History only gets written after the fact, but at this moment, it feels like the bear market of 2022 will be one that is remembered and studied for many years to come. The abysmal performance of bonds was most noteworthy with the primary U.S. bond benchmark index posting its worst decline since inception, falling 13% for the year. To pile on, global stocks were down 18%, marking the first time in 50 years that both bonds and stocks have fallen in a calendar year.
Only time will also tell us whether 2022 will mark the beginning of a decadal change from an era of falling rates and rock bottom interest rates when growth stocks and long-term bonds seemed to go in only one direction. But in the short term, investors who seemingly ignored the ever-growing interest rate risk for fear of missing out were dealt a serious blow with long-term government bonds down 31% and U.S. growth stocks falling 29%. With minimal exposure to these assets, many of our portfolios were able to deliver better returns than their benchmarks.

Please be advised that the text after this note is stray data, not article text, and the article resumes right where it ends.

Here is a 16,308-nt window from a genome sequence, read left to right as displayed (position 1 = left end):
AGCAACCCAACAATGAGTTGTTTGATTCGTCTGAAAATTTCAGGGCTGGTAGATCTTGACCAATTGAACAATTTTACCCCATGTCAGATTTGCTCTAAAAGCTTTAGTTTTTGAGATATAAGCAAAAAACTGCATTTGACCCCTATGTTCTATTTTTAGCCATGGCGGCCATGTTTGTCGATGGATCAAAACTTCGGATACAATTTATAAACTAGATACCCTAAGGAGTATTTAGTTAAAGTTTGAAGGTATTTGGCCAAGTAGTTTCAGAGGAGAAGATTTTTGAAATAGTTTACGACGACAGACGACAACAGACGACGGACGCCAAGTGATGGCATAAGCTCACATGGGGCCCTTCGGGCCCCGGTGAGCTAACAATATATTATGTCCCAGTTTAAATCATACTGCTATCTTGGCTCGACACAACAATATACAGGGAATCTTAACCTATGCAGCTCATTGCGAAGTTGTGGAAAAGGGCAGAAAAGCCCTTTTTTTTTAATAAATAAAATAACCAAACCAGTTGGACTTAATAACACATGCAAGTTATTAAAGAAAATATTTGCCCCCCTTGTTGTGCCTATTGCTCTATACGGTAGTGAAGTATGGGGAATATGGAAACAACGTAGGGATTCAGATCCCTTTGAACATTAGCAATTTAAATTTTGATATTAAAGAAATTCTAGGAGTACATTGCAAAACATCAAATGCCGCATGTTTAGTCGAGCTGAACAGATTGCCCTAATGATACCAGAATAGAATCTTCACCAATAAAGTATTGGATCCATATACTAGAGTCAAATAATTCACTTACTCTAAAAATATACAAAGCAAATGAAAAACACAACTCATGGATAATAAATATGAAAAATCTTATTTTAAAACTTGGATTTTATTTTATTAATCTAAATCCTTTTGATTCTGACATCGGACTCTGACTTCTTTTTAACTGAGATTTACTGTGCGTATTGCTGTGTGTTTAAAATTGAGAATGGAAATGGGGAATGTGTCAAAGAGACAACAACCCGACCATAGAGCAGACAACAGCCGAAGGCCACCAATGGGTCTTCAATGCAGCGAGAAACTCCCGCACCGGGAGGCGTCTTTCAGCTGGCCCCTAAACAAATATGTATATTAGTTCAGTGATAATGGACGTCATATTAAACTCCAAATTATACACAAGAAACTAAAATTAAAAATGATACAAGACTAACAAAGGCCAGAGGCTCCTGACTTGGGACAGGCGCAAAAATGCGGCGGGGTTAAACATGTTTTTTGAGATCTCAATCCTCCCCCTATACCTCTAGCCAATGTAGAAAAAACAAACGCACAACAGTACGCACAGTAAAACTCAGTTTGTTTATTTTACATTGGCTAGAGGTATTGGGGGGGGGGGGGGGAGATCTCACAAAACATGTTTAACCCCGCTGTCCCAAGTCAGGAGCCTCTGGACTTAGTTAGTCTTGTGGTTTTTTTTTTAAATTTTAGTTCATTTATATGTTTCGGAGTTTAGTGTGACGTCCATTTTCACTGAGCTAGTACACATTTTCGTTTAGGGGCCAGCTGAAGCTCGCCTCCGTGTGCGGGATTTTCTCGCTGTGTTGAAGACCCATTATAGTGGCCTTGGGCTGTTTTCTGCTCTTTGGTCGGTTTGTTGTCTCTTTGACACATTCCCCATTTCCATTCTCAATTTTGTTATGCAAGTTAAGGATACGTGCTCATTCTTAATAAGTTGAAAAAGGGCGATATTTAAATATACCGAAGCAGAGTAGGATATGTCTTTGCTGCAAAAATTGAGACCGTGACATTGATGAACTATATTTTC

There is much uncertainty going into the year ahead, and that likely means continued volatility. 2022 reminded us that volatility can take many forms, not just wild swings day to day, but months of up followed by months of down. But we do know that with each passing month of down markets, investor expectations become more pessimistic, and it becomes easier to exceed expectations and for a rebound to be sustained over the long term. Our goal is to be positioned to capture that growth when it happens.
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